Under mounting pressure, the European wind industry calls for action to keep the sector competitive

27.09.2016

Feeling the pressure from regions that have ramped up investment in renewable energy, the European wind industry has put forward proposals on ways to keep competitive.

In the report “Making Transition Work”, WindEurope, the lobby group of the sector, said that the European Union should increase its renewable energy targets from 27 % to at least 30 % by 2030. The EU should also promote innovation to reduce costs and better integrate renewables in the energy system. These measure will offer stability and encourage more investment, according to the study.

The reasons of concern are twofold. First, outside Europe more than 70 countries made wind an important part of their strategy to comply with the 2015 climate agreement.

Second, an unstable regulatory framework has disrupted the European market in the past few years. Since 2013, new installations have declined in countries such as Italy, Portugal and Spain due to a “disordered transition of support mechanism.”

“New wind installations were down 9 % in the first half of 2016 year-on-year. The market for new onshore wind is increasingly concentrated in a small number of countries,” said Giles Dickson, CEO of WindEurope.

“Government policy on energy across Europe is less clear and ambitious than it was. Only 7 out of 28 EU Member States have targets and policies in place for renewables beyond 2020. We have dysfunctional electricity markets. The transition to auctions has been less smooth than it should have been. And we're lacking long-term signals for investment,” he continued. "China beats us on total volume and new installations, India on policy ambition, and the US in many areas of technology, especially on grid integration. We still have a competitive industry that's winning orders overseas. But we will lose that competitiveness if we don't have a strong domestic market."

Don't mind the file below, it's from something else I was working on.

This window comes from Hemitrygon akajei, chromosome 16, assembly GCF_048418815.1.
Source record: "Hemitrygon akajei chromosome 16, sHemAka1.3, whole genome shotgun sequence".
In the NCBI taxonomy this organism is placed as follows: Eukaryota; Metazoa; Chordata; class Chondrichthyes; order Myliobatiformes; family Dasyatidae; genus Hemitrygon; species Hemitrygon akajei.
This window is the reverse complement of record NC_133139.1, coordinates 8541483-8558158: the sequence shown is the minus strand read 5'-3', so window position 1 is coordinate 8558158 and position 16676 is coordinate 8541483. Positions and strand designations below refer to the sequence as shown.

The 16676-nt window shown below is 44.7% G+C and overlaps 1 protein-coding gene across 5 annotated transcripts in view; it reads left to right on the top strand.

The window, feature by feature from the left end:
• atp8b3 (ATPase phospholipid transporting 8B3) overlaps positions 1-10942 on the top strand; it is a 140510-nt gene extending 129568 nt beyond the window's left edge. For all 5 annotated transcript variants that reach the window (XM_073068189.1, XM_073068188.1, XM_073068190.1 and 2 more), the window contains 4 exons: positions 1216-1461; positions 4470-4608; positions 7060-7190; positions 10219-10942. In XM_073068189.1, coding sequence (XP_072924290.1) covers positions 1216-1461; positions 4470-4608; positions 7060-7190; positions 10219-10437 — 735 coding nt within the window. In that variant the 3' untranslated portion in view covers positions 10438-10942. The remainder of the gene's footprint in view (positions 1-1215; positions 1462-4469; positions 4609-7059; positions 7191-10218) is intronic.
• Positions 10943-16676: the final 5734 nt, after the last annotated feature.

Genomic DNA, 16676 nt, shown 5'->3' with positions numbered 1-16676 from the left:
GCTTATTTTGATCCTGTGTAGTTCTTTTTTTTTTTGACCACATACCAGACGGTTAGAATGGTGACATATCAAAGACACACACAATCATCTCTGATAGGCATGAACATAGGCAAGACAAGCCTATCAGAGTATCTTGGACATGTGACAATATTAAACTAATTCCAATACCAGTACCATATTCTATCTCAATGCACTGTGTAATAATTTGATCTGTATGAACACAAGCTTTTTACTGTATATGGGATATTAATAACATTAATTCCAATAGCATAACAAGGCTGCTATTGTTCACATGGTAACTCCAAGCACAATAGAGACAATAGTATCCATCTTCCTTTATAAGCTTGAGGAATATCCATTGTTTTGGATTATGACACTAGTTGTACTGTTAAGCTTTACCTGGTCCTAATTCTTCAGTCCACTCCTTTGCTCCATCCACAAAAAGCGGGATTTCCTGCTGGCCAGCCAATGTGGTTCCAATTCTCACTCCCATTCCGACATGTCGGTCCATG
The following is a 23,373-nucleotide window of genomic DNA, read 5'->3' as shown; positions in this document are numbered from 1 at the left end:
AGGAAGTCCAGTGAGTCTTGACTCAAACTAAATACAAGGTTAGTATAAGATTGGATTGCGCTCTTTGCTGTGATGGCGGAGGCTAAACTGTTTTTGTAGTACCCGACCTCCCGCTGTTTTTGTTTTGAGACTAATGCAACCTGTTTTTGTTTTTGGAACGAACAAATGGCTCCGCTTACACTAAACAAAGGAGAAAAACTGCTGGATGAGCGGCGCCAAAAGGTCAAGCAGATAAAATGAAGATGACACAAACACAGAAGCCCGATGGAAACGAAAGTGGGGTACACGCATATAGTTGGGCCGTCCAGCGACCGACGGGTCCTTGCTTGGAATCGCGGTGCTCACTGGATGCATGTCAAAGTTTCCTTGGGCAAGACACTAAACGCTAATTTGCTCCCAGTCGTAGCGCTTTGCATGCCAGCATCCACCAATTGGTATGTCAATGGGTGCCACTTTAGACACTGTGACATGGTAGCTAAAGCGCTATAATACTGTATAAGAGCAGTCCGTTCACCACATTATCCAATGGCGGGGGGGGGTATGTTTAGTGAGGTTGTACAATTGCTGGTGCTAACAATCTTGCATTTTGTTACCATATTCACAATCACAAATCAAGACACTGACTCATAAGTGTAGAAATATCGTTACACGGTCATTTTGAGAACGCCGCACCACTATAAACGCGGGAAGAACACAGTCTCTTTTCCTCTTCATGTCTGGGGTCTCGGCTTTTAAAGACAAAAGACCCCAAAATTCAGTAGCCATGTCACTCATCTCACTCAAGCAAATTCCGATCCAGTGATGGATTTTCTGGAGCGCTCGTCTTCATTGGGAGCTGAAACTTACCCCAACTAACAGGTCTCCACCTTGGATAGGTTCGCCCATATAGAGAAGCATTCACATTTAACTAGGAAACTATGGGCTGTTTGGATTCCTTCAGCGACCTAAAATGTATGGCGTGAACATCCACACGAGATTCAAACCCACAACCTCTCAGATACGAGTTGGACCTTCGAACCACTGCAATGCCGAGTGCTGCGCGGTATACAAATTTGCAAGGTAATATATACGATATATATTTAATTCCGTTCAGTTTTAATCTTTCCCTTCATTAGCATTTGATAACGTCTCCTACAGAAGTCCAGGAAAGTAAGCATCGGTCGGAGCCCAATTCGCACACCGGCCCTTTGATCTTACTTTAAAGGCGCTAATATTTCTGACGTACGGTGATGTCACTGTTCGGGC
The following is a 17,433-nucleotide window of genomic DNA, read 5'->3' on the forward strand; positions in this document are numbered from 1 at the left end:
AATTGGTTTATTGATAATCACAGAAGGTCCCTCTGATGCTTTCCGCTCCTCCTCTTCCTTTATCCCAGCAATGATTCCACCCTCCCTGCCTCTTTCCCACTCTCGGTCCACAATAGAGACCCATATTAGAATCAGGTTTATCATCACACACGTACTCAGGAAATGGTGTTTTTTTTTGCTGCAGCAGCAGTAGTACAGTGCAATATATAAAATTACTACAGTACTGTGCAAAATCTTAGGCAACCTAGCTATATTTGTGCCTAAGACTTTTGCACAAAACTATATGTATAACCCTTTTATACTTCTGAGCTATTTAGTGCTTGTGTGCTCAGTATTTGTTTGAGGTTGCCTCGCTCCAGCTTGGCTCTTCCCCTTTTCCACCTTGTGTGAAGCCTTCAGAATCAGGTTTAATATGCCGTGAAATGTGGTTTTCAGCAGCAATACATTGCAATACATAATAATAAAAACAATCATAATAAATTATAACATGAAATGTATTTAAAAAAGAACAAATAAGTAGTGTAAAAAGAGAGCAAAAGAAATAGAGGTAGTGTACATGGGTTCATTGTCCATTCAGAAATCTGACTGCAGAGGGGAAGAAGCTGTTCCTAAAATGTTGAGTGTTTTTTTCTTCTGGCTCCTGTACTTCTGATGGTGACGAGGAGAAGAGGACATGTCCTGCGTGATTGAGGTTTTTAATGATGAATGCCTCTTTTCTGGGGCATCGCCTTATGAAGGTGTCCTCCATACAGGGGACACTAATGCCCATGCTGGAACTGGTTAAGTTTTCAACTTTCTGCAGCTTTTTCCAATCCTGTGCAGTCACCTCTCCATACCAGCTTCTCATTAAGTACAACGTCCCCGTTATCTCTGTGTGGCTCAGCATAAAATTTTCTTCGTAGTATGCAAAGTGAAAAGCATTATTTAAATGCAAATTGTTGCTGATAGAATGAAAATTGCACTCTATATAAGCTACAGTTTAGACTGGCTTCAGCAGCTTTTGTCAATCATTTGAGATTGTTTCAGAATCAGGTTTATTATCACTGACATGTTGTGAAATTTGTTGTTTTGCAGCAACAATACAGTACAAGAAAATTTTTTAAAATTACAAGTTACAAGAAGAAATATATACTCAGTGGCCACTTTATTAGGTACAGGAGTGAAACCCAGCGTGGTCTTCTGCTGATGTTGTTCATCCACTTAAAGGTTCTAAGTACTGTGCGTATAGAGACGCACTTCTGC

The call comes as the European Commission plans to review the EU renewable energy directive. According to WindEnergy, the new document “should increase investor confidence by guaranteeing policy continuity at national level.”

WindEurope also wants a reform of the electricity markets to make them fit for more renewables. Electrification of other energy sectors, such as heating, cooling and transport, would increase demand for clean electricity. This is seen as the most effective way to reduce emissions in these areas.

Claudia Delpero

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